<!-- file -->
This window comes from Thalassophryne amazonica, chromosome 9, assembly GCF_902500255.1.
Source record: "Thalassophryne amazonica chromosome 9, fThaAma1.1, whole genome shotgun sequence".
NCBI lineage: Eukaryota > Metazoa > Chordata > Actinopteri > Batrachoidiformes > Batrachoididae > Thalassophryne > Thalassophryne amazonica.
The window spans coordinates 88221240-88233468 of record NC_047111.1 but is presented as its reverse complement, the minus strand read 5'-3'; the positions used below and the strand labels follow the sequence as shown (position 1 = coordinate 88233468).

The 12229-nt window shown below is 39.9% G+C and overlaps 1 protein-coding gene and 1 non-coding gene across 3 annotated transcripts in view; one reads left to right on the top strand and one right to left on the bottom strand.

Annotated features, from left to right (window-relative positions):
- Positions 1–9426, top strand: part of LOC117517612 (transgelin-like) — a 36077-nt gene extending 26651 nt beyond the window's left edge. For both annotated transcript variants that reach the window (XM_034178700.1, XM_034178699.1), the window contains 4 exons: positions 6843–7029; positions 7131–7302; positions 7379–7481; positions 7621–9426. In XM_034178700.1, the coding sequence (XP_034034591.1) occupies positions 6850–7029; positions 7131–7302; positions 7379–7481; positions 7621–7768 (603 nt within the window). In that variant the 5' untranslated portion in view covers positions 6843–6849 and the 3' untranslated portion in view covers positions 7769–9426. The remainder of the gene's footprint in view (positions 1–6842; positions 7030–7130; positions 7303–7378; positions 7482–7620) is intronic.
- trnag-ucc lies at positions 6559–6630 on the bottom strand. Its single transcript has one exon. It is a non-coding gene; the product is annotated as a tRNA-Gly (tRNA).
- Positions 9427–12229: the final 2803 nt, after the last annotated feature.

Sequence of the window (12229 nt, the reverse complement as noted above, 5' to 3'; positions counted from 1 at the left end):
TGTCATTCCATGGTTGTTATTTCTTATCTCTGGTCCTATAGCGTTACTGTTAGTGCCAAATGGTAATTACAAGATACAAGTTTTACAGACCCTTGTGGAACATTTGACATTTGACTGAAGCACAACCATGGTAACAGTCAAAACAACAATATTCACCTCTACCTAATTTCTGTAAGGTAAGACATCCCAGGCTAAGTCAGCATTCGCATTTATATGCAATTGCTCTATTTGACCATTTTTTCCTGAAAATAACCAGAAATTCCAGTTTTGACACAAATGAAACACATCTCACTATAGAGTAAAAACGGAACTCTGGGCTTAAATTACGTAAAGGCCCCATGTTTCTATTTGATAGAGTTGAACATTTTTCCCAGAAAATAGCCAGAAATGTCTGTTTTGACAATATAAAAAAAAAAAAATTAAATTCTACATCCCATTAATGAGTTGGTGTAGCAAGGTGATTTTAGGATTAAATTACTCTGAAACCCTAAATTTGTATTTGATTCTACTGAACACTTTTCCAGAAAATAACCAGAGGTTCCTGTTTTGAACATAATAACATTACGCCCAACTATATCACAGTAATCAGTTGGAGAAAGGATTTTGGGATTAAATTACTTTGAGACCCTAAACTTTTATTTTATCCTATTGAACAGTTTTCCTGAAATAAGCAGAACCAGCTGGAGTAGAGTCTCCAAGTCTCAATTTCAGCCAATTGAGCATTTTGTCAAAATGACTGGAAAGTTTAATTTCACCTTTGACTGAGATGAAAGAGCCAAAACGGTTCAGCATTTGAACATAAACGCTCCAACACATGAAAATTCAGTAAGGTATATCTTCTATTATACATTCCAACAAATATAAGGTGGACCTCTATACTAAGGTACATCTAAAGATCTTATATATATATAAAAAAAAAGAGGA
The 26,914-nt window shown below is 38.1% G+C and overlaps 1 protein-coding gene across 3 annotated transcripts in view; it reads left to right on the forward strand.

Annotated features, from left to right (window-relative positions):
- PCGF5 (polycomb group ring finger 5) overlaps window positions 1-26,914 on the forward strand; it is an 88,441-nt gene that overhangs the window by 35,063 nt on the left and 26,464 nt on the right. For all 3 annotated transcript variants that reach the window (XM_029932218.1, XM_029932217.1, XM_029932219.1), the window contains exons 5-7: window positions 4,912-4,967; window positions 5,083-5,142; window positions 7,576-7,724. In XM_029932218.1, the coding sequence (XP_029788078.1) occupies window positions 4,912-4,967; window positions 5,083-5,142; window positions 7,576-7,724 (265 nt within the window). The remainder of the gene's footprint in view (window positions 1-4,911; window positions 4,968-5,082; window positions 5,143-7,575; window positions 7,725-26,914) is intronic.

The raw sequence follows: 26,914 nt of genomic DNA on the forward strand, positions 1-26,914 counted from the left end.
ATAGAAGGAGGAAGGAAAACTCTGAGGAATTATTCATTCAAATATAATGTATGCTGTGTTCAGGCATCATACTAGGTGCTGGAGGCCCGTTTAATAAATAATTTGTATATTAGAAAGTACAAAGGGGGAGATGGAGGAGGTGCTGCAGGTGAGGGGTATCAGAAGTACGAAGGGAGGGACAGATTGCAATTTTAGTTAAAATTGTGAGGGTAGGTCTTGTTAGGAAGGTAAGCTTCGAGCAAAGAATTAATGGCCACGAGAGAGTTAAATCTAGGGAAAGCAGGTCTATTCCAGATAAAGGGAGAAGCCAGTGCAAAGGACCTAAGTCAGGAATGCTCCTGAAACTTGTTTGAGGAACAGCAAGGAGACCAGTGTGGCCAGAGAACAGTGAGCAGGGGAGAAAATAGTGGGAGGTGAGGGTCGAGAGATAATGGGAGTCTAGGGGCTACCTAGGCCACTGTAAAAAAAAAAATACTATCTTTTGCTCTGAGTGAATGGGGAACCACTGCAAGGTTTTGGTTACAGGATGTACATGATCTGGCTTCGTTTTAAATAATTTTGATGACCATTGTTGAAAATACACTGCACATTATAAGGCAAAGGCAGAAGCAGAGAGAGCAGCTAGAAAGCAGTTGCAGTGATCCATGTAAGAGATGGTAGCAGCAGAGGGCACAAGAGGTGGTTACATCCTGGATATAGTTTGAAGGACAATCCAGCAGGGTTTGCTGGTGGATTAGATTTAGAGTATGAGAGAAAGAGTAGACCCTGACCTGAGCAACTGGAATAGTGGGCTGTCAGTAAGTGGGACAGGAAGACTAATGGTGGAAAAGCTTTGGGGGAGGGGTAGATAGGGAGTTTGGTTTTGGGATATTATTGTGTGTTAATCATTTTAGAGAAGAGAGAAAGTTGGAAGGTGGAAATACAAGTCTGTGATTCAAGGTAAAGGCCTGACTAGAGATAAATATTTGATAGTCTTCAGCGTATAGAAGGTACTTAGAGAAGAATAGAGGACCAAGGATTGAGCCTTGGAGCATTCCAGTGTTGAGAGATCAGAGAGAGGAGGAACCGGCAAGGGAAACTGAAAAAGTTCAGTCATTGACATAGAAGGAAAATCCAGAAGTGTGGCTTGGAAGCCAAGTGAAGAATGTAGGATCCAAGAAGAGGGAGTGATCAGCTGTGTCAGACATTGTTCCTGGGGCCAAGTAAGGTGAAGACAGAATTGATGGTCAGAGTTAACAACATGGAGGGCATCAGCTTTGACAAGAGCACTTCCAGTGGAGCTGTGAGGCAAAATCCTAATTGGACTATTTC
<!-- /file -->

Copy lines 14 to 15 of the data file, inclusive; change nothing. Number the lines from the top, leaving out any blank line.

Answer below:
- PCGF5 (polycomb group ring finger 5) overlaps window positions 1-26,914 on the forward strand; it is an 88,441-nt gene that overhangs the window by 35,063 nt on the left and 26,464 nt on the right. For all 3 annotated transcript variants that reach the window (XM_029932218.1, XM_029932217.1, XM_029932219.1), the window contains exons 5-7: window positions 4,912-4,967; window positions 5,083-5,142; window positions 7,576-7,724. In XM_029932218.1, the coding sequence (XP_029788078.1) occupies window positions 4,912-4,967; window positions 5,083-5,142; window positions 7,576-7,724 (265 nt within the window). The remainder of the gene's footprint in view (window positions 1-4,911; window positions 4,968-5,082; window positions 5,143-7,575; window positions 7,725-26,914) is intronic.

The raw sequence follows: 26,914 nt of genomic DNA on the forward strand, positions 1-26,914 counted from the left end.